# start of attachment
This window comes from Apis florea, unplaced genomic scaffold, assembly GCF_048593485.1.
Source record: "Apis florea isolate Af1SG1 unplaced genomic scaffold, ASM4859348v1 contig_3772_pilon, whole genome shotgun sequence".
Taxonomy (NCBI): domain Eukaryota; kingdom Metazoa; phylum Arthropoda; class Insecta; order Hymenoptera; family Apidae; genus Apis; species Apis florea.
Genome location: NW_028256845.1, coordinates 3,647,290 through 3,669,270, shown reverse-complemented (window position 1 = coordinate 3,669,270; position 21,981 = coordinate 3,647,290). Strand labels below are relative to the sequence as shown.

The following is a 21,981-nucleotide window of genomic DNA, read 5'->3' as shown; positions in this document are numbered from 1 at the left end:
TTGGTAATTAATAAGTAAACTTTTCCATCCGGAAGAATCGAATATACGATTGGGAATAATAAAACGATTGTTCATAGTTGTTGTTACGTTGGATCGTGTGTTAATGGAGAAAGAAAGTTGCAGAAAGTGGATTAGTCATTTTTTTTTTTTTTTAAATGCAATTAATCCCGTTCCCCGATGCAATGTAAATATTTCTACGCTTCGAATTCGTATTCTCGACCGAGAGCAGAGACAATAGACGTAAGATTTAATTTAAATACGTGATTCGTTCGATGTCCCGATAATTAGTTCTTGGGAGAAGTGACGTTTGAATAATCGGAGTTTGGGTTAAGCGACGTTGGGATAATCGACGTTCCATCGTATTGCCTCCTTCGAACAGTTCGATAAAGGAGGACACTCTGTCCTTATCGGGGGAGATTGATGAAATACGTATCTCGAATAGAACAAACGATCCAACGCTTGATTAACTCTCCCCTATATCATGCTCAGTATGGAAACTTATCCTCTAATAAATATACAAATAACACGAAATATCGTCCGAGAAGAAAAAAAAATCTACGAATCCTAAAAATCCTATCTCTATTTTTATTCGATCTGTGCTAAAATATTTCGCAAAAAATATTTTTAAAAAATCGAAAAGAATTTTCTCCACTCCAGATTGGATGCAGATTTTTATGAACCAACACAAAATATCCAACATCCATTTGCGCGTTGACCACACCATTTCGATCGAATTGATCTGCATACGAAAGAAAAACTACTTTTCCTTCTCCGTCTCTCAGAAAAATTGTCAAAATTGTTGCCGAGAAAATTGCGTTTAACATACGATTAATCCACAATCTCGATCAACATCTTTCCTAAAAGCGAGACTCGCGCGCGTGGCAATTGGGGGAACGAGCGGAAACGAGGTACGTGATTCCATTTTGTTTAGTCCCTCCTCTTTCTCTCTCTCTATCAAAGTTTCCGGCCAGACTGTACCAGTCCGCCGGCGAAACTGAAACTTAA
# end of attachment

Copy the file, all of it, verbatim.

This window comes from Apis florea, unplaced genomic scaffold, assembly GCF_048593485.1.
Source record: "Apis florea isolate Af1SG1 unplaced genomic scaffold, ASM4859348v1 contig_3772_pilon, whole genome shotgun sequence".
Taxonomy (NCBI): domain Eukaryota; kingdom Metazoa; phylum Arthropoda; class Insecta; order Hymenoptera; family Apidae; genus Apis; species Apis florea.
Genome location: NW_028256845.1, coordinates 3,647,290 through 3,669,270, shown reverse-complemented (window position 1 = coordinate 3,669,270; position 21,981 = coordinate 3,647,290). Strand labels below are relative to the sequence as shown.

The following is a 21,981-nucleotide window of genomic DNA, read 5'->3' as shown; positions in this document are numbered from 1 at the left end:
TTGGTAATTAATAAGTAAACTTTTCCATCCGGAAGAATCGAATATACGATTGGGAATAATAAAACGATTGTTCATAGTTGTTGTTACGTTGGATCGTGTGTTAATGGAGAAAGAAAGTTGCAGAAAGTGGATTAGTCATTTTTTTTTTTTTTTAAATGCAATTAATCCCGTTCCCCGATGCAATGTAAATATTTCTACGCTTCGAATTCGTATTCTCGACCGAGAGCAGAGACAATAGACGTAAGATTTAATTTAAATACGTGATTCGTTCGATGTCCCGATAATTAGTTCTTGGGAGAAGTGACGTTTGAATAATCGGAGTTTGGGTTAAGCGACGTTGGGATAATCGACGTTCCATCGTATTGCCTCCTTCGAACAGTTCGATAAAGGAGGACACTCTGTCCTTATCGGGGGAGATTGATGAAATACGTATCTCGAATAGAACAAACGATCCAACGCTTGATTAACTCTCCCCTATATCATGCTCAGTATGGAAACTTATCCTCTAATAAATATACAAATAACACGAAATATCGTCCGAGAAGAAAAAAAAATCTACGAATCCTAAAAATCCTATCTCTATTTTTATTCGATCTGTGCTAAAATATTTCGCAAAAAATATTTTTAAAAAATCGAAAAGAATTTTCTCCACTCCAGATTGGATGCAGATTTTTATGAACCAACACAAAATATCCAACATCCATTTGCGCGTTGACCACACCATTTCGATCGAATTGATCTGCATACGAAAGAAAAACTACTTTTCCTTCTCCGTCTCTCAGAAAAATTGTCAAAATTGTTGCCGAGAAAATTGCGTTTAACATACGATTAATCCACAATCTCGATCAACATCTTTCCTAAAAGCGAGACTCGCGCGCGTGGCAATTGGGGGAACGAGCGGAAACGAGGTACGTGATTCCATTTTGTTTAGTCCCTCCTCTTTCTCTCTCTCTATCAAAGTTTCCGGCCAGACTGTACCAGTCCGCCGGCGAAACTGAAACTTAA